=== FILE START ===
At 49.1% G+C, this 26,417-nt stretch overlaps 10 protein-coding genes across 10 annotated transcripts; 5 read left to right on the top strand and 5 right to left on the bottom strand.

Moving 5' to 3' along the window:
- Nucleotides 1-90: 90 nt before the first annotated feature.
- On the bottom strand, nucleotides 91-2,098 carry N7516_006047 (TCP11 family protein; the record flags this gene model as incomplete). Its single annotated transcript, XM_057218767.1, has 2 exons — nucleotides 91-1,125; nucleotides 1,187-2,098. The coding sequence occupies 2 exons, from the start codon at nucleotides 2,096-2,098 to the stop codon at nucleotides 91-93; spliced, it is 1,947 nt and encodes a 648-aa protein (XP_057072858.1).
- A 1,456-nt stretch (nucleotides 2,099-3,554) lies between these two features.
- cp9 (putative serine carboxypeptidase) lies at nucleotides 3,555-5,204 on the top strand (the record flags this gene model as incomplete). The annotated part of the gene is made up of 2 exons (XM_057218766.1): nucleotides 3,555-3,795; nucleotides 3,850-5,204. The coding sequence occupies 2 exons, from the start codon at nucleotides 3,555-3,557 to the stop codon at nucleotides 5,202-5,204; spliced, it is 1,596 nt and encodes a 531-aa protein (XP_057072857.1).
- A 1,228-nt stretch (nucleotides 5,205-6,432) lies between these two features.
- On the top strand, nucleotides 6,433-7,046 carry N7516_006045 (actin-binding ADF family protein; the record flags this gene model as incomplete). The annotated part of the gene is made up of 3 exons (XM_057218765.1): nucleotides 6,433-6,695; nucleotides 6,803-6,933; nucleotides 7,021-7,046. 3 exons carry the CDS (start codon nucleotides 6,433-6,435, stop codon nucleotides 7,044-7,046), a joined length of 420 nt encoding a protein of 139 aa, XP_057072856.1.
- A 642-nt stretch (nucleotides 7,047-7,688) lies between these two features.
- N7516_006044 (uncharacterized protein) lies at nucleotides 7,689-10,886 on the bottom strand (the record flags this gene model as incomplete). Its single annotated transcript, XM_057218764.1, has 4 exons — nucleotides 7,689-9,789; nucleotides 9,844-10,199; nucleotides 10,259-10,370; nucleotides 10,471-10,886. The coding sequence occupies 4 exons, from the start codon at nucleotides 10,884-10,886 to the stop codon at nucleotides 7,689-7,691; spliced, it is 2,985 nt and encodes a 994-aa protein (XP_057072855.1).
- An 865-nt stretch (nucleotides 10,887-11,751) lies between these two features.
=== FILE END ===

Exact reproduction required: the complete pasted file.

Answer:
At 49.1% G+C, this 26,417-nt stretch overlaps 10 protein-coding genes across 10 annotated transcripts; 5 read left to right on the top strand and 5 right to left on the bottom strand.

Moving 5' to 3' along the window:
- Nucleotides 1-90: 90 nt before the first annotated feature.
- On the bottom strand, nucleotides 91-2,098 carry N7516_006047 (TCP11 family protein; the record flags this gene model as incomplete). Its single annotated transcript, XM_057218767.1, has 2 exons — nucleotides 91-1,125; nucleotides 1,187-2,098. The coding sequence occupies 2 exons, from the start codon at nucleotides 2,096-2,098 to the stop codon at nucleotides 91-93; spliced, it is 1,947 nt and encodes a 648-aa protein (XP_057072858.1).
- A 1,456-nt stretch (nucleotides 2,099-3,554) lies between these two features.
- cp9 (putative serine carboxypeptidase) lies at nucleotides 3,555-5,204 on the top strand (the record flags this gene model as incomplete). The annotated part of the gene is made up of 2 exons (XM_057218766.1): nucleotides 3,555-3,795; nucleotides 3,850-5,204. The coding sequence occupies 2 exons, from the start codon at nucleotides 3,555-3,557 to the stop codon at nucleotides 5,202-5,204; spliced, it is 1,596 nt and encodes a 531-aa protein (XP_057072857.1).
- A 1,228-nt stretch (nucleotides 5,205-6,432) lies between these two features.
- On the top strand, nucleotides 6,433-7,046 carry N7516_006045 (actin-binding ADF family protein; the record flags this gene model as incomplete). The annotated part of the gene is made up of 3 exons (XM_057218765.1): nucleotides 6,433-6,695; nucleotides 6,803-6,933; nucleotides 7,021-7,046. 3 exons carry the CDS (start codon nucleotides 6,433-6,435, stop codon nucleotides 7,044-7,046), a joined length of 420 nt encoding a protein of 139 aa, XP_057072856.1.
- A 642-nt stretch (nucleotides 7,047-7,688) lies between these two features.
- N7516_006044 (uncharacterized protein) lies at nucleotides 7,689-10,886 on the bottom strand (the record flags this gene model as incomplete). Its single annotated transcript, XM_057218764.1, has 4 exons — nucleotides 7,689-9,789; nucleotides 9,844-10,199; nucleotides 10,259-10,370; nucleotides 10,471-10,886. The coding sequence occupies 4 exons, from the start codon at nucleotides 10,884-10,886 to the stop codon at nucleotides 7,689-7,691; spliced, it is 2,985 nt and encodes a 994-aa protein (XP_057072855.1).
- An 865-nt stretch (nucleotides 10,887-11,751) lies between these two features.